What I found odd in this article is that Chadwick speaks of the neutron as if it already existed. He never really defined the term neutron, he just uses it.

But clearly the neutron was never a secret as this article demonstrates. The entire world has always had access to this journal.
 

Offline alancalverd

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Re: How does an electron convert a proton to a nuetron
« Reply #8 on: 27/04/2015 06:58:07 »
Quote
What I found odd in this article is that Chadwick speaks of the neutron as if it already existed. He never really defined the term neutron, he just uses it.

Chadwick and others had postulated and named the neutron several years earlier as an explanation of the existence of isotopes, but as with all good science, the crucial point is an experimental demonstration, which was the basis of the paper and the Nobel. 
 

Offline syhprum

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Re: How does an electron convert a proton to a nuetron
« Reply #9 on: 27/04/2015 07:16:32 »
During the 1939/1945 there was a deal of censorship radar was supposed be a secret British invention and publications such as Wireless World could not publish details, surprisingly just after the war a great deal was published about the design and construction of atom bombs some of which quickly became secret again.
I know of course that Neutrons had been discovered three years earlier but our school textbooks were seriously out of date.
 
« Last Edit: 27/04/2015 07:30:59 by syhprum »
 

Offline evan_au

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Re: Can an electron convert a proton to a neutron?
« Reply #10 on: 27/04/2015 12:26:35 »
Quote from: PmbPhy
where v'e is an electron antineutrino (I'm using a prime to denote the antiparticle). There is a general principle in particle physics called crossing symmetry.

It is still an open question in physics: is ν'e = νe? (ie is the neutrino its own antiparticle?)

It is hard enough to get the the ghostly neutrino to interact with ordinary matter, let alone get them to annihilate with each other!
 

Offline syhprum

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Re: Can an electron convert a proton to a neutron?
« Reply #11 on: 27/04/2015 14:30:01 »
Another strange thing about the Neutron decay to a Proton is the vast amount of time it takes when nuclear reaction times are normally measured in femto seconds rather as though gravity was playing a part rather than the normal nuclear forces
 

Offline chiralSPO

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Re: Can an electron convert a proton to a neutron?
« Reply #12 on: 27/04/2015 15:10:28 »
I'm not sure I would call 15 minutes vast, when there are several radioactive isotopes that have half lives >109 years (for instance: 238U at 4.47x109 years, 109Pt at 6.9x1011 years, and even 50V at 6.0x1015 years!)

http://hyperphysics.phy-astr.gsu.edu/hbase/nuclear/nuclidet.html
 

Offline PmbPhy

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Re: Can an electron convert a proton to a neutron?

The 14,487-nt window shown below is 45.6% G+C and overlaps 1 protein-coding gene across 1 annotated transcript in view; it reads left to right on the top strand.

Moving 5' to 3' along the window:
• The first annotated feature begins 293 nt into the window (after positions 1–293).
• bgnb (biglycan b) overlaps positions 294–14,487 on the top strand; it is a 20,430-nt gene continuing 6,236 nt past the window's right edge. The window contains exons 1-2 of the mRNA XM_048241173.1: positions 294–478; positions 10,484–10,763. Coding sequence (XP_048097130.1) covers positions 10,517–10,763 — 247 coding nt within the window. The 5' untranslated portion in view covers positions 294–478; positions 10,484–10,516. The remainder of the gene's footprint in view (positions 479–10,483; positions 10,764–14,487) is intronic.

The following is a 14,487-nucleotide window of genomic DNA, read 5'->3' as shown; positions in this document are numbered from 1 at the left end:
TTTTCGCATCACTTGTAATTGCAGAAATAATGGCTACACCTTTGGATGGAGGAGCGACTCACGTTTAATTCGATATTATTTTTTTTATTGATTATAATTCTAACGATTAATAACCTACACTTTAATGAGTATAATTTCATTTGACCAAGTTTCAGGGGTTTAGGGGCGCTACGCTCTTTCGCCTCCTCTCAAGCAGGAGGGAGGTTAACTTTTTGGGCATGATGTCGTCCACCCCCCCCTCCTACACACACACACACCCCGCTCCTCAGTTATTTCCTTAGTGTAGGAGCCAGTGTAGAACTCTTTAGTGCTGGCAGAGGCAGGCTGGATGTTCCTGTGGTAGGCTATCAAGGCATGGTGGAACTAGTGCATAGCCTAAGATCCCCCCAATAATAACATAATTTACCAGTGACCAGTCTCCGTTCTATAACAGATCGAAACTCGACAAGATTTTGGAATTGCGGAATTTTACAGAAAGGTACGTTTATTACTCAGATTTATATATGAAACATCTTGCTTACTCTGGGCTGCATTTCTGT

« Reply #13 on: 27/04/2015 15:37:02 »
I'm not sure I would call 15 minutes vast, when there are several radioactive isotopes that have half lives >109 years (for instance: 238U at 4.47x109 years, 109Pt at 6.9x1011 years, and even 50V at 6.0x1015 years!)

http://hyperphysics.phy-astr.gsu.edu/hbase/nuclear/nuclidet.html
In particle physics 15 minutes is forever. In fact if a particle has a lifetime greater than 10-10 s (?), particle physicists think of them as being stable.
 

Offline syhprum

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Re: Can an electron convert a proton to a neutron?
« Reply #14 on: 27/04/2015 15:40:42 »
The answers to most of the questions asked here are in the Wiki article "Quark"
 

Offline chiralSPO

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Re: Can an electron convert a proton to a neutron?
« Reply #15 on: 27/04/2015 16:35:57 »
I'm not sure I would call 15 minutes vast, when there are several radioactive isotopes that have half lives >109 years (for instance: 238U at 4.47x109 years, 109Pt at 6.9x1011 years, and even 50V at 6.0x1015 years!)

http://hyperphysics.phy-astr.gsu.edu/hbase/nuclear/nuclidet.html
In particle physics 15 minutes is forever. In fact if a particle has a lifetime greater than 10-10 s (?), particle physicists think of them as being stable.

Fair enough. I guess "stability" really can only get a useful definition when given a context. Neutrons are "stable" in the context of a nuclear reactor (even star-sized), but not "stable" in the context of a nebula...
 

Offline alancalverd

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Re: Can an electron convert a proton to a neutron?
« Reply #16 on: 27/04/2015 17:32:24 »
The half life of a free neutron is just short enough to shower the earth with pions and protons from the sun.
 

Offline jeffreyH

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Re: Can an electron convert a proton to a neutron?
« Reply #17 on: 27/04/2015 23:38:04 »
Another strange thing about the Neutron decay to a Proton is the vast amount of time it takes when nuclear reaction times are normally measured in femto seconds rather as though gravity was playing a part rather than the normal nuclear forces

Surely it depends upon how the electron is bound to the proton. A tiny amount of leakage of color charge could bind the electron without any need for an interaction with gravity. This could result in a confined orbital that exists entirely outside the proton but the charge of the electron is neutralized by the leak of color charge.
 

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Re: Can an electron convert a proton to a neutron?
« Reply #17 on: 27/04/2015 23:38:04 »